The first Olympics historically recorded were held in Olympia in 773 BC, but some historians believe that the event actually dates back to the thirteenth century. It is an ancient and wildly popular event – in fact, the most popular sporting event in history.
The actual origins of the Olympics are unknown; a popular legend, however, describes an unlikely victory of a footrace by the Greek Hero Hercules. Hercules celebrated his victory by declaring that a re-enactment of this race be held every four years; and this race, expanded to include other activities such as swimming, jumping, chariot racing, and discus-throwing, and served as the origin of the modern Olympics.
As the event grew in popularity, competitors were drawn from all over the world to try their hand at the great games. The competition became more and more intense, beginning to swell with more participants as well as more events. In the 7th century, it had become a massive event with hundreds of competitors and over twenty-three categories to compete in.
Training for the Ancient Olympics
In ancient Greece, training for the Olympics was more than just an activity – it was a way of life. Competitors were practically born into the sport; physical sports training began at an early age and was considered an essential part of daily life in ancient Greece. Some philosophers, including Aristotle, argued with the Ancient Greek sports-oriented mentality, stating that pubescent boys should spend more time on intellectual exercises; so there was generally a three-year hiatus from physical exertion while the boys studied, and it was only after this time that they could choose to become Olympic competitors. Drill for the Ancient Greek Olympics tangled a multifaceted humdrum of difficult exercises, comprising stamina, cardio-vascular, strength, and survival routines.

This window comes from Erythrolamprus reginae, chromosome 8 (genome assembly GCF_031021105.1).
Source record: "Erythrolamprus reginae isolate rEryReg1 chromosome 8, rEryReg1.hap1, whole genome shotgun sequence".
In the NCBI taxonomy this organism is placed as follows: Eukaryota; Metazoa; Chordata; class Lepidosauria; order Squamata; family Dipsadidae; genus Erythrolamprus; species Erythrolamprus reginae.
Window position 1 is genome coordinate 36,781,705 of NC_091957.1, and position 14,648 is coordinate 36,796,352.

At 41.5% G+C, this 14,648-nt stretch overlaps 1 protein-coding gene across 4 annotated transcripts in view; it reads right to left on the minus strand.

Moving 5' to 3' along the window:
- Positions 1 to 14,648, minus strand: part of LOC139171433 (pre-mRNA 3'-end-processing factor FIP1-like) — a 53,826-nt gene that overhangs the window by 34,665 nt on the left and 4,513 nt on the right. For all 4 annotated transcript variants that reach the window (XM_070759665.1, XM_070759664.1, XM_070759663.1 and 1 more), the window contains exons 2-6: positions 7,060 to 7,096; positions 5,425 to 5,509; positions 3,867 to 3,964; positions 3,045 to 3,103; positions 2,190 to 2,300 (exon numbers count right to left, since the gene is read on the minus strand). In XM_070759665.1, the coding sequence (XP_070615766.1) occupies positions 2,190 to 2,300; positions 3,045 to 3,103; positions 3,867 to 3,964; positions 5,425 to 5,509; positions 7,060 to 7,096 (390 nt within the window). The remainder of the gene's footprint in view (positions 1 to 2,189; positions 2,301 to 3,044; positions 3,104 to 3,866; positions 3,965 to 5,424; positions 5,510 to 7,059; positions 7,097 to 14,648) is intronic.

Ten months of intensive training
In order to even qualify for the great sport, competitors had to undergo a minimum of ten months in an intensive physical training program. Some tried this demanding trial on their own, but the most hired a delicated trainer who would individually put them through the plenty of hurdles to becoming a efficacious competitor. These trainers were often ex-athletes themselves, and had their own ideas about what it took to become an Olympic champion. They had a repute for being punitive, even forbidding; the toughest trainers, however, were habitually the most extremely sought after, as it was supposed that they would drive their athletes to the utmost levels of excellence through their austerity.
Ancient Greek Sporting Events
By the 7th century, the Olympics had expanded to include over a score of different competitions, including chariot racing, discus throwing, pencracium (a barbaric mixture of boxing and wrestling which often and popularly ended in the breaking of the opponents fingers), the pentathlon, and many others, including the traditional genres of wrestling, running, swimming, etc. Not all of these events, however, were open on a yearly basis; the regulators chose two, three, or four of the competitions to be held each Olympics so that spectators would not become bored with the same events.
The Ancient Olympic Experience
Those participating in the great games, as well as those attending, were presented with a fantastic feast for the eyes and the stomach. A five-day spread of food was prepared, and attendees flocked from miles away to enjoy the spectacle and the feast. The games were organized in honor of the Greek God Zeus, whose image rose thirteen meters tall over the assembly, encrusted with gold and ivory. Women were banned from the event, although they had their own event, called Heraia, to compete in.